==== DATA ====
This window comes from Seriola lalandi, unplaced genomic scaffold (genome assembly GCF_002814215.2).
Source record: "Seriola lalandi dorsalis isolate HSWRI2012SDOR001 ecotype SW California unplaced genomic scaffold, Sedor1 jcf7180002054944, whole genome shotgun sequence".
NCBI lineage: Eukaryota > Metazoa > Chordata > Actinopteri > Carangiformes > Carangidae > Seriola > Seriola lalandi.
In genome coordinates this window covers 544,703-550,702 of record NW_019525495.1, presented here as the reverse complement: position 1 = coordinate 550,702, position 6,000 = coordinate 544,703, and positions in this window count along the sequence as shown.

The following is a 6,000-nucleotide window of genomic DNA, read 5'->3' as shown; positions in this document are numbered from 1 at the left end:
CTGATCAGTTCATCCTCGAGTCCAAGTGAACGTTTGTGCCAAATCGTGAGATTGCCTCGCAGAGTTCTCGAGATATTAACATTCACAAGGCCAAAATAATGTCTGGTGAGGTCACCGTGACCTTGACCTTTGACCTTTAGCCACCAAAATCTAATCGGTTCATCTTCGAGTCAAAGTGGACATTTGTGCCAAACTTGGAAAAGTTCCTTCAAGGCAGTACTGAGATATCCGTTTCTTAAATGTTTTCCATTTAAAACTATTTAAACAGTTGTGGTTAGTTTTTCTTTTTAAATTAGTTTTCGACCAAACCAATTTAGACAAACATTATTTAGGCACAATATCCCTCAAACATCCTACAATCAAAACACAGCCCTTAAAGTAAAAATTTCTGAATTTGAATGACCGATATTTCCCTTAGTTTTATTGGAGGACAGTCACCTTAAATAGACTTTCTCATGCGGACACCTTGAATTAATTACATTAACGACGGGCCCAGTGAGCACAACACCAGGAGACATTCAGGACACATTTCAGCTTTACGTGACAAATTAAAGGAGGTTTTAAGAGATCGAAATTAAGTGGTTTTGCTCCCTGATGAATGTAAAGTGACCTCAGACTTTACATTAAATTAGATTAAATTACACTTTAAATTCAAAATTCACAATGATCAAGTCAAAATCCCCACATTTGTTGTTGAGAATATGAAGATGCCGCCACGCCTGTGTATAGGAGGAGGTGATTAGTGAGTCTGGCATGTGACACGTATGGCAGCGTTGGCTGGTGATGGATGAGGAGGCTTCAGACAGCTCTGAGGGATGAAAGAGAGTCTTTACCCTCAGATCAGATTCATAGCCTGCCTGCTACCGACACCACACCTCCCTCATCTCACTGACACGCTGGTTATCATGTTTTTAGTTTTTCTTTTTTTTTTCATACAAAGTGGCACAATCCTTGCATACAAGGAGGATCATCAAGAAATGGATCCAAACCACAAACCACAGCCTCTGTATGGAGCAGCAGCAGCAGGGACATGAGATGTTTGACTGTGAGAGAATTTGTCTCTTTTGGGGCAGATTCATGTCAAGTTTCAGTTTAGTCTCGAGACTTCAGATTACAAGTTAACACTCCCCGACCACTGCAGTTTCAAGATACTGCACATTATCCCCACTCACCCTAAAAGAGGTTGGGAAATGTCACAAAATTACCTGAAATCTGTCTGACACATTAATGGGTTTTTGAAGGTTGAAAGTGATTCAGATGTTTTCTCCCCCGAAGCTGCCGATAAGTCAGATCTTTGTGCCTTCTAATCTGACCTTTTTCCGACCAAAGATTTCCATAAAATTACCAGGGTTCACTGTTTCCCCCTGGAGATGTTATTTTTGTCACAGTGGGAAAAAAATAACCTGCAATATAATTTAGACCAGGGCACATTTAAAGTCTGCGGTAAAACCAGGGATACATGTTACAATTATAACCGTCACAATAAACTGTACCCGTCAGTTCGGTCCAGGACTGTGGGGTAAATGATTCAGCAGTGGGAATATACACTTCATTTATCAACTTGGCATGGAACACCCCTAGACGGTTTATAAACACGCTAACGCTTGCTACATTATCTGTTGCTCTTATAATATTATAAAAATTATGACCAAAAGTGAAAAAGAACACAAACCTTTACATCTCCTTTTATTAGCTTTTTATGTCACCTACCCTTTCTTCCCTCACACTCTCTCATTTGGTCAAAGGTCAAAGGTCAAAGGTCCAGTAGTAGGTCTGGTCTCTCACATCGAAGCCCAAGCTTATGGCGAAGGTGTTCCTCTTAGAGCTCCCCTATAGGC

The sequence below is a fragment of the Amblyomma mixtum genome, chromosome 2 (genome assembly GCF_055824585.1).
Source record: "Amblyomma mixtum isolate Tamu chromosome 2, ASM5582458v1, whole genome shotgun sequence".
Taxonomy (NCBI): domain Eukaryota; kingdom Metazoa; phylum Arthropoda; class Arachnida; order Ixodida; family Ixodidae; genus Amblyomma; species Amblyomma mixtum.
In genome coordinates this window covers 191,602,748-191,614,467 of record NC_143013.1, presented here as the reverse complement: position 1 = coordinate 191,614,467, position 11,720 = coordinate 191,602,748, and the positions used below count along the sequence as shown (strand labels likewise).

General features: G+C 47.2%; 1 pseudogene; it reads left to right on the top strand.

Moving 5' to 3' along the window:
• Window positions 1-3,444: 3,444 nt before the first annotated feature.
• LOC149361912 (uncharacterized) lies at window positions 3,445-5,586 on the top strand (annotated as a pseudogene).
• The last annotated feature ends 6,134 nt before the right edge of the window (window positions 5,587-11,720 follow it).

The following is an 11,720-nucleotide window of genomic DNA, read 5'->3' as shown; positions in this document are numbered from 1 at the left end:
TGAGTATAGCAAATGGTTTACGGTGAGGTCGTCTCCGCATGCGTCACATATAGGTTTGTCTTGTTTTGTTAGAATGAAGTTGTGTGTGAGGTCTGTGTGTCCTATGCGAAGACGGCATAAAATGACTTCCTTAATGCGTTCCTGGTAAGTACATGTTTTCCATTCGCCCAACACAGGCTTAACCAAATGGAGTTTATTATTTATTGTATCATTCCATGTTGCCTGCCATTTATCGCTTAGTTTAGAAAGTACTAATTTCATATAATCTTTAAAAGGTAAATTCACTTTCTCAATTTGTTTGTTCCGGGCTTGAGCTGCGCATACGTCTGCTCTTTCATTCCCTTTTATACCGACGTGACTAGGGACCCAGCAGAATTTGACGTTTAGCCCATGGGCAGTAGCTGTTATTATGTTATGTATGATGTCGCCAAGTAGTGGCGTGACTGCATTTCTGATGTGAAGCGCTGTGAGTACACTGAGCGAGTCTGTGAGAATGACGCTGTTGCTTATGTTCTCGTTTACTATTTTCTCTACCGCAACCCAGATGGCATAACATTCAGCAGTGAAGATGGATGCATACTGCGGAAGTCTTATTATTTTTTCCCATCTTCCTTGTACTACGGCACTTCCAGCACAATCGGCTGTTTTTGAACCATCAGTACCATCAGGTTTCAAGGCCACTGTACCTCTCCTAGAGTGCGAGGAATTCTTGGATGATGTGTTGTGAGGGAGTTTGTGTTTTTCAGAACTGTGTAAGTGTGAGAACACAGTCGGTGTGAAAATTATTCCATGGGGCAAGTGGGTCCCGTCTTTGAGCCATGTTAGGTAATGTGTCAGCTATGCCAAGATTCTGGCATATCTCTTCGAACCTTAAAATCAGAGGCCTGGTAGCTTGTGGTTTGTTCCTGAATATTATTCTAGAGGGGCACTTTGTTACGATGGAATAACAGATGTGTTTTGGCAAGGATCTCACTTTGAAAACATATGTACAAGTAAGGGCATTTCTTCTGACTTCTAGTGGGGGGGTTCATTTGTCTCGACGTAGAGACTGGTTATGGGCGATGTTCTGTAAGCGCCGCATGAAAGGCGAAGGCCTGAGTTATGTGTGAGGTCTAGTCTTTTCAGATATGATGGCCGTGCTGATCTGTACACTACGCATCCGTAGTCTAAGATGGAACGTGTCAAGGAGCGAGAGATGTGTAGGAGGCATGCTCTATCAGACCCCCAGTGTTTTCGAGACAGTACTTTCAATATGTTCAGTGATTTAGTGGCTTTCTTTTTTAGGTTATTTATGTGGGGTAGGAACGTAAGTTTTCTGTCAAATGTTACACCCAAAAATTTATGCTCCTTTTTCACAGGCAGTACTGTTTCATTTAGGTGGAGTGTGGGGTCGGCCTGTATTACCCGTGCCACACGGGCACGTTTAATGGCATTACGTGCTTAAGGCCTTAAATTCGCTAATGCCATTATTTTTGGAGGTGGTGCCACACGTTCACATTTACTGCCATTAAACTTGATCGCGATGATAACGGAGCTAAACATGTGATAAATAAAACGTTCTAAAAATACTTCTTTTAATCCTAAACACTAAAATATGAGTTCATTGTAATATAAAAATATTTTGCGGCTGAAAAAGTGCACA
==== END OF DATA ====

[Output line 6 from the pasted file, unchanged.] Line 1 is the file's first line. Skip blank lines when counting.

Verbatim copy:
CTGATCAGTTCATCCTCGAGTCCAAGTGAACGTTTGTGCCAAATCGTGAGATTGCCTCGCAGAGTTCTCGAGATATTAACATTCACAAGGCCAAAATAATGTCTGGTGAGGTCACCGTGACCTTGACCTTTGACCTTTAGCCACCAAAATCTAATCGGTTCATCTTCGAGTCAAAGTGGACATTTGTGCCAAACTTGGAAAAGTTCCTTCAAGGCAGTACTGAGATATCCGTTTCTTAAATGTTTTCCATTTAAAACTATTTAAACAGTTGTGGTTAGTTTTTCTTTTTAAATTAGTTTTCGACCAAACCAATTTAGACAAACATTATTTAGGCACAATATCCCTCAAACATCCTACAATCAAAACACAGCCCTTAAAGTAAAAATTTCTGAATTTGAATGACCGATATTTCCCTTAGTTTTATTGGAGGACAGTCACCTTAAATAGACTTTCTCATGCGGACACCTTGAATTAATTACATTAACGACGGGCCCAGTGAGCACAACACCAGGAGACATTCAGGACACATTTCAGCTTTACGTGACAAATTAAAGGAGGTTTTAAGAGATCGAAATTAAGTGGTTTTGCTCCCTGATGAATGTAAAGTGACCTCAGACTTTACATTAAATTAGATTAAATTACACTTTAAATTCAAAATTCACAATGATCAAGTCAAAATCCCCACATTTGTTGTTGAGAATATGAAGATGCCGCCACGCCTGTGTATAGGAGGAGGTGATTAGTGAGTCTGGCATGTGACACGTATGGCAGCGTTGGCTGGTGATGGATGAGGAGGCTTCAGACAGCTCTGAGGGATGAAAGAGAGTCTTTACCCTCAGATCAGATTCATAGCCTGCCTGCTACCGACACCACACCTCCCTCATCTCACTGACACGCTGGTTATCATGTTTTTAGTTTTTCTTTTTTTTTTCATACAAAGTGGCACAATCCTTGCATACAAGGAGGATCATCAAGAAATGGATCCAAACCACAAACCACAGCCTCTGTATGGAGCAGCAGCAGCAGGGACATGAGATGTTTGACTGTGAGAGAATTTGTCTCTTTTGGGGCAGATTCATGTCAAGTTTCAGTTTAGTCTCGAGACTTCAGATTACAAGTTAACACTCCCCGACCACTGCAGTTTCAAGATACTGCACATTATCCCCACTCACCCTAAAAGAGGTTGGGAAATGTCACAAAATTACCTGAAATCTGTCTGACACATTAATGGGTTTTTGAAGGTTGAAAGTGATTCAGATGTTTTCTCCCCCGAAGCTGCCGATAAGTCAGATCTTTGTGCCTTCTAATCTGACCTTTTTCCGACCAAAGATTTCCATAAAATTACCAGGGTTCACTGTTTCCCCCTGGAGATGTTATTTTTGTCACAGTGGGAAAAAAATAACCTGCAATATAATTTAGACCAGGGCACATTTAAAGTCTGCGGTAAAACCAGGGATACATGTTACAATTATAACCGTCACAATAAACTGTACCCGTCAGTTCGGTCCAGGACTGTGGGGTAAATGATTCAGCAGTGGGAATATACACTTCATTTATCAACTTGGCATGGAACACCCCTAGACGGTTTATAAACACGCTAACGCTTGCTACATTATCTGTTGCTCTTATAATATTATAAAAATTATGACCAAAAGTGAAAAAGAACACAAACCTTTACATCTCCTTTTATTAGCTTTTTATGTCACCTACCCTTTCTTCCCTCACACTCTCTCATTTGGTCAAAGGTCAAAGGTCAAAGGTCCAGTAGTAGGTCTGGTCTCTCACATCGAAGCCCAAGCTTATGGCGAAGGTGTTCCTCTTAGAGCTCCCCTATAGGC